Saint-Lazare holds first public council meeting since start of COVID-19
PHOTO BY JOHN JANTAK
Saint-Lazare councillors practice social distancing during the first public meeting at city hall since March due to COVID-19 concerns.
Saint-Lazare held its first council meeting open to the public on Tuesday evening, August 11, after a four-month suspension due to the global pandemic. For Mayor Robert Grimaudo, the return of public meetings indicates a return to a semblance of normalcy amid the continuing threats of the virus.
There were some notable changes to the council chamber itself which were instituted in order to comply with social distancing regulations. Two of the five current sitting councillors, along with Mayor Grimaudo, sat at their regular spots atop the podium behind their respective council chamber desks.
The other three councillors sat behind separate desks six feet apart in front of the main council chamber podium. Chairs for the public were also spaced six feet apart. Residents were allowed to ask questions during the question period by speaking into a microphone which was wiped clean by an attendant each time another citizen approached the podium. Five citizens were present at the meeting.
“We need to be careful obviously. As you can see there’s a limited amount of people we will allow into the council chamber. It’s great to be face-to-face with the public again,” Grimaudo told The Journal during an interview in the mayor’s office after the meeting. A maximum of 19 people are allowed into the council chamber under the current restrictions.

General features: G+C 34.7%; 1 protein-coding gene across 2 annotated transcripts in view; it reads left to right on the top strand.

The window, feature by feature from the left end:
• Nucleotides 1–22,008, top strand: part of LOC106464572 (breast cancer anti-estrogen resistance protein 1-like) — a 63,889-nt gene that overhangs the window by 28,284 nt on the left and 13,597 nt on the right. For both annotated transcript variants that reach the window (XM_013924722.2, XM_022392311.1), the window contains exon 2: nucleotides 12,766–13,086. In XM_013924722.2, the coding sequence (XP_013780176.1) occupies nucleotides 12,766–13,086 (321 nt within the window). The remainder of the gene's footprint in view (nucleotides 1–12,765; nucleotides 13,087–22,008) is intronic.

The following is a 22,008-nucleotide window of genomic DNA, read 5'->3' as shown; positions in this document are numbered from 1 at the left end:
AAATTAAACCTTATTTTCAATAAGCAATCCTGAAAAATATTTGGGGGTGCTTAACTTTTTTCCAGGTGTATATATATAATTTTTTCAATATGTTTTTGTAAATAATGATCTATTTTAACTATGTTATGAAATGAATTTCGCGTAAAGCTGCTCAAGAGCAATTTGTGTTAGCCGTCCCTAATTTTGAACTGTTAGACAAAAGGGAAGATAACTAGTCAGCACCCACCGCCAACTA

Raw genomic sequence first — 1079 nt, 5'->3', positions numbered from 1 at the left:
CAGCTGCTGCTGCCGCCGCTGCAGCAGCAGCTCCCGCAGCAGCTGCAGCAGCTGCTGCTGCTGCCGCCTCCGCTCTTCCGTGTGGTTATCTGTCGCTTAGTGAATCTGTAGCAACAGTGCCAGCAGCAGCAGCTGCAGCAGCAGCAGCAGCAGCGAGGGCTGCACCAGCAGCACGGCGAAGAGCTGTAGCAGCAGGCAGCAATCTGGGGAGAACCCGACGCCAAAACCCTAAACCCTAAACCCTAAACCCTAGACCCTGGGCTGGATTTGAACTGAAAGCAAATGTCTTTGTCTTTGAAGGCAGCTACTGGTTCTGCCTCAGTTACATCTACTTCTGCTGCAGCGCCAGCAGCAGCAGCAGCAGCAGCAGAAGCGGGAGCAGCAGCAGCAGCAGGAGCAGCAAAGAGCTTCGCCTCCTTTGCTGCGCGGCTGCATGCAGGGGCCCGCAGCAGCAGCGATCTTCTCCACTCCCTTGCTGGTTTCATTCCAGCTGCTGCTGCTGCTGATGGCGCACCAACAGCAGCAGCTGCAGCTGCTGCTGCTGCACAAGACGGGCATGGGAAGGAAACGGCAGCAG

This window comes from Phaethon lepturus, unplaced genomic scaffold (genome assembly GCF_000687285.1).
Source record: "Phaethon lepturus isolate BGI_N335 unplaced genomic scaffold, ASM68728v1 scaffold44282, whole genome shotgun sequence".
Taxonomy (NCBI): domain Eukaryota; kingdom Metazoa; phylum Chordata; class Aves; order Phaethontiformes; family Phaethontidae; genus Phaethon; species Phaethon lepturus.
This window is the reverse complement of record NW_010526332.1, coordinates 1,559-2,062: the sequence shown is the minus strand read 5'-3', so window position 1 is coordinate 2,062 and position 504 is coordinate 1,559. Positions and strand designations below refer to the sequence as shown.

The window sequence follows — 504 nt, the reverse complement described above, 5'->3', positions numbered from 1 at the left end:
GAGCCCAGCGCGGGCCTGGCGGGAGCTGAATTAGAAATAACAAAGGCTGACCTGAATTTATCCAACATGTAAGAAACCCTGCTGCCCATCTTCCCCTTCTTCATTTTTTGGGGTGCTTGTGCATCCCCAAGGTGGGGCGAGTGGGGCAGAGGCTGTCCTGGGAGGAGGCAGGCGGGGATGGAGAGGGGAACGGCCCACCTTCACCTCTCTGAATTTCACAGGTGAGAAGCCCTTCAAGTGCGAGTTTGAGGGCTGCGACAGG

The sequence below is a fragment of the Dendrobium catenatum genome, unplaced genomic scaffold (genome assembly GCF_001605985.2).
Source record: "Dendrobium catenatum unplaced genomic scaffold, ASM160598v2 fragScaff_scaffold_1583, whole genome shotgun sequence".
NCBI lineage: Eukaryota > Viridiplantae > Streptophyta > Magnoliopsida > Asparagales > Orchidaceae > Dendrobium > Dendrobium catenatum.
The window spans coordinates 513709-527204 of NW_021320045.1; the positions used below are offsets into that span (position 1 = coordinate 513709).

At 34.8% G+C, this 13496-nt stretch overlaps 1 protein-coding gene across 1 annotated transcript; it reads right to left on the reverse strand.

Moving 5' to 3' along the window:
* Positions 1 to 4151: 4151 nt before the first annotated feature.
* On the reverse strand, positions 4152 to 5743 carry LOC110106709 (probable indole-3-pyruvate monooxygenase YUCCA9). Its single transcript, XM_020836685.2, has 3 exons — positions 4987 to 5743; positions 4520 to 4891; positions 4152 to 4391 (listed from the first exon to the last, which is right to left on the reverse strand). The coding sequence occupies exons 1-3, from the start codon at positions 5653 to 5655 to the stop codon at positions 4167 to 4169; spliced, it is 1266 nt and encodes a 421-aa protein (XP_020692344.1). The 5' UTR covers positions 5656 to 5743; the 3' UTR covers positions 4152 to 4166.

Democratic process not affected
The mayor said that while the closure of council meetings may have somewhat hampered the democratic process in other municipalities, Saint-Lazare council was able to provide unimpeded access to its council through the live-streaming of its meetings that began almost one year before the start of COVID-19
“I’m happy to say that here I don’t think that was the case at all. First of all, all of our council meetings were live-streamed on the Internet. As well during question period, we were accepting online questions. In fact we were getting many questions and we responded to every single one of them,” said Grimaudo.
“It’s better to be sitting in front of the public, but I’m happy to say that the way we proceeded in the past few months went very well. I think this council in particular has done an excellent job to respond to all the needs of our citizens despite COVID-19,” added Grimaudo.
Two new council seats
With a current population of over 21,000 residents, Saint-Lazare council has been obliged to add two new council seats in order to comply with provincial government regulations that requires all Quebec municipalities with a population of over 20,000 residents to have eight council seats.
The issue was raised by resident Richard Masys who asked whether the new positions will result in an increase in taxes. Mayor Grimaudo said any increase in tax bills would be negligible.
District 6 Councillor Brian Trainor reiterated that the move from six to eight councillors was due to provincial government regulations. “We applied for an exemption but were refused because our population is now over 21,000 residents,” he said.